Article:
Regional impacts and scenarios for the Iranian-Israeli conflict in the wake of Israel’s attack on Iran’s embassy and the subsequent retaliation

On the evening of April 13, 2024, Iran launched a retaliatory attack on Israel Ramon military base, which it states was the launch pad for the Israeli attack on its consulate in Damascus that killed seven Iranian diplomats and other civilians. Most of the 300 projectiles were intercepted before hitting the Ramon military base, with support from the UK and US. The immediate risk of a wider regional conflict subsided after the Iranian retaliation, as Iran stated its response was calculated and limited, and the US advised the Israeli government to not escalate further. 

Updated Scenarios:

FrontierView’s base case (55%) expects that the recent cycle of escalatory violence and tensions will subside. Israel is likely to succumb to international pressure and instead respond to Iran’s retaliation in a calibrated manner that prevents an Iranian response. Initially, Israel will focus on striking Iranian-supported groups in Lebanon, Syria, Yemen, or Iraq (in order of probability). This would pose an aversion away from a regional war, but raise the tension level and security challenges in the aforementioned markets—a worsening situation than our previous base case.

  • Israel could also decide to announce a pre-emptive attack on the launch sites of Iran’s retaliatory military operation, giving enough time for the Iranians to intercept any incoming projectiles inside its borders (similar to the Iranian attack). Alternatively, the Israeli attack could come in cyber form. The key driver here would be that Iran is able to reduce the potential damage inflicted, prompting a lesser need for a response once again, a political win-win to the Iranian and Israeli regimes and avoiding further escalations.

It is important to remember, however, that the Israeli attack on Iran’s embassy and the subsequent response from Iran has pushed the region into a state of higher tension, with a higher ceiling for escalation and shorter warning timelines. This heightened risk of regional war requires executives to start planning for a downside scenario in which the broader MENA region and its economy are impacted.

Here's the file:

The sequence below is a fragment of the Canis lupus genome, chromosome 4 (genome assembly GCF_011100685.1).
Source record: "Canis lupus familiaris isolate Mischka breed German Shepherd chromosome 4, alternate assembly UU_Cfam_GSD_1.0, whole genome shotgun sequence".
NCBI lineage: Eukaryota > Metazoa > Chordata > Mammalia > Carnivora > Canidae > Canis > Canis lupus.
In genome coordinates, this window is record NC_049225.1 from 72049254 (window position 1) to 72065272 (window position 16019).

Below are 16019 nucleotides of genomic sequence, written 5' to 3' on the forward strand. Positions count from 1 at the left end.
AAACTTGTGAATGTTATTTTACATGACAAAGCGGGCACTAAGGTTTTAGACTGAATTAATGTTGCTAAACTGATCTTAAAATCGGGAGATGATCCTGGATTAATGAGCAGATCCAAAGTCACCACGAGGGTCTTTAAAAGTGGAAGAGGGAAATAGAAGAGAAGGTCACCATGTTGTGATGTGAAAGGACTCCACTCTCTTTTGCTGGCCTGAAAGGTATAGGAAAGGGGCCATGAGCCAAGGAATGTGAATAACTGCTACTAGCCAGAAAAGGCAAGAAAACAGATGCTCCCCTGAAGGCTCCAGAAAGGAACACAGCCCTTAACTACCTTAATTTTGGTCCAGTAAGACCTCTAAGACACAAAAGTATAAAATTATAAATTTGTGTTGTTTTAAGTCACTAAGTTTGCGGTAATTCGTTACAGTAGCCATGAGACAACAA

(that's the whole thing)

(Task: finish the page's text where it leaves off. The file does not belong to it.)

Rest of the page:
In the downside scenario (35%) Israel’s strike is escalatory and targets key areas inside Iran—but falls short of an attack on civilian infrastructure and Tehran. In this case, Iran is forced to retaliate once again, and the region is dragged into a situation where direct confrontation between Iran and Israel becomes a cadence. Regardless of a calculated or small-scale approach, the exchange would be sufficient to cause mass uncertainty in terms of security risk in the region and would result in economic disruptions to currencies, trade, foreign investments, tourism, private consumption, and confidence as well as a reprioritization of government spending plans. 

  • This level of tension could spike once more if either Iran or Israel mount a significant strike on nuclear facilities or Israeli strikes target civilian infrastructure. In the extreme downside scenario (10%), a regional war erupts, forcing US intervention and critically destabilizing the region for a lengthy period.

Business implications:

Oil prices: Iran’s response still offers room to avoid a further escalation, which helped partially reverse some of the oil price climb seen in the past week. FrontierView expects prices to stabilize and marginally ease further. Should the Israeli attack cause a significant escalation and drive Iran to retaliate once more, potentially through disruptions to the supply route in the Strait of Hormuz, prices are likely to climb fast toward USD 100/bbl. and even surpass it.